The more I read articles about current events, made available on the Internet, the better I feel about my ability to understand and interpret the news of the day. But a counter phenomenon has begun entering my consciousness—the rapid commentary on the various articles. And the commentary has begun overwhelming the actual news reporting and interpretation by the various journalists and officials who are responsible for most of the articles.
In olden days, when dinosaurs roamed the earth, we all gathered our news and interpretive writings from our newspapers, reinforced at a later stage by radio and television reporting. Television was often a series of quick-takes on local, national and global events. One could, of course, learn something of what was happening “out there” from television, but the absence of deliberative thought behind much of the reporting, and the press of deadlines has always made television somewhat less than coherent. I say this, realizing that some of our television news was a fairly widely respected source of news and interpretation. Edward R. Murrow on radio and TV gave us a reasoned understanding of world events, largely unduplicated in today’s news media. Today, only the Public Broadcasting system even attempts to provide the kind of careful analysis and discussion of world events we used to expect routinely from Murrow. Bill Moyers was one of the last great sources of intelligent news programming on the air.
Still, in those olden days, if we were driven to comment on world events, or the analysis/reporting that appeared at our breakfast table, or our nightly news programs, we had to sit down at a table and put pen to paper. Then we had to place the paper in an envelope, place a stamp on the envelope and send it off in the post to our friendly neighborhood newspaper, or TV station, hoping that some editor might find our musings interesting enough to publish or broadcast. The effort required to create our own commentary probably made us at least pause before even deciding to sit down and write. We might even think about what we wanted to convey. We wanted our opinion to matter, so we thought before we wrote.
Enter the Internet. The Internet is both a marvel and a nightmare at the same time. We subscribe on-line to the BBC, the New York Times, the Washington Post, and the Guardian. These news sources also require you to comment via E-Mail, or actual snail mail. In either case, there is no guarantee that your comments will find their way onto the screens of your PCs. Editors still exercise judgment on what is published, and of the many submissions, only a few make it into print or onto the screens of these news outlets.
But we also subscribe to many Internet news sources that are collections of articles from many sources, usually aggregated around some theme or point of view. Most of our subscriptions represent the middle to the political left. For these sources—both of the Left and Right persuasions-- instant commentary is possible: All one need do is to trail down to the end of the article to the comments section, and write your own commentary on the article. It is a form of instant gratification; since one can see one’s own words appear magically for the entire world to see. Little forethought is required for such commentary, and even a casual perusal of the extensive commentary suggests that indeed little forethought characterizes most of it. It is akin to all of the other forms masquerading as modern communication—texting, tweeting, Facebook postings, even blogging. It is as though speed actually is of the essence, brevity is important, and forethought largely irrelevant. What matters mostly in these commentaries is your vote on the subject, cast in the harshest terms possible. Some even use the all caps approach—equivalent to yelling. Reasoned comments are largely drowned out by the flood of verbal abuse heaped on one another and on the article writers. The great middle or indeed subtlety seems not to exist in these communications venues. It represents, to me, a form of the great dumbing down of America.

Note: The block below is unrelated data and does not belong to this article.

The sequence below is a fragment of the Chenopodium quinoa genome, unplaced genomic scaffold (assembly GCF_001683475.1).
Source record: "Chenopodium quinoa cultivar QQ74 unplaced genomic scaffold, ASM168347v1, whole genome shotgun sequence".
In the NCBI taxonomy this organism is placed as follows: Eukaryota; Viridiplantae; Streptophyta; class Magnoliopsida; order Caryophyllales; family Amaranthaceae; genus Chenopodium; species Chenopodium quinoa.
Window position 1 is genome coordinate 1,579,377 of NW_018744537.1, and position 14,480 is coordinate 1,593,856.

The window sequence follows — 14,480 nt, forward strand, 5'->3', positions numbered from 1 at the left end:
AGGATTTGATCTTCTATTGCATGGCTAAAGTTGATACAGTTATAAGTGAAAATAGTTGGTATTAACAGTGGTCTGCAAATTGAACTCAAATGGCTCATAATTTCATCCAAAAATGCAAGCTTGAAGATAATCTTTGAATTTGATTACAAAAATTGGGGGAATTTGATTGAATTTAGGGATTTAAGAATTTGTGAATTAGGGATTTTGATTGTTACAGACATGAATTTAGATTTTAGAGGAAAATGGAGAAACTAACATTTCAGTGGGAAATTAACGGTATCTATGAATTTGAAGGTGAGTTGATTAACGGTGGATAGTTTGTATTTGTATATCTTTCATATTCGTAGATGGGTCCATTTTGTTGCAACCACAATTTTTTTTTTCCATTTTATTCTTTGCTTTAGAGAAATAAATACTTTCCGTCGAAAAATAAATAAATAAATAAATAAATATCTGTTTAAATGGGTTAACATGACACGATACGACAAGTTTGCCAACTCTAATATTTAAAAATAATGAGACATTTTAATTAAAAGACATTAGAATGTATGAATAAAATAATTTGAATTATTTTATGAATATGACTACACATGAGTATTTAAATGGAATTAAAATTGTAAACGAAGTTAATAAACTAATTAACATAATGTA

It seems doubtful that people in America are actually growing less intelligent over time, although the continued 35-40% dropout rate from our high schools might contradict that optimistic view. But I think what is happening is that the Internet allows and even encourages group-think, and also allows anyone to voice their opinion in open forums.
We now have organized social and political venues on-line that allow like-minded people to collect and “talk” with one another, as though they were in the same room. Since like-minded people tend, over time, to support the views of their chosen kind, the views seem to be moving to one side or the other of the spectrum of social/political thought. This group-think is amplified heavily by entertainment media such as Rupert’s Faux News Network, in which actors or actual delusional sociopaths dominate the airwaves, pounding home the view of the opposite party as “the enemy”, or as inherently evil. The continued, and indeed expanded, financial support of the largely right wing groups—think venues by such groups as the Koch Brothers-- gave rise to such phenomena as the Tea Party, an entirely Astroturf political group, but a potentially dangerous one for our Republic.
How to counter these growing forces driving the Nation into two camps is a problem we ignore at our peril. Our elected representatives in Congress are supposed to find ways to forge solutions to our Nation’s problems, solutions often based on compromise. What we see instead is the same movement to the right or to the left by our representatives, and actual problem solution has disappeared, replaced by attempts to Defeat the Other. Increasingly, the President is faced with the equivalent of two warring camps. Where are the adults in the Nation? Perhaps they all migrated to Canada?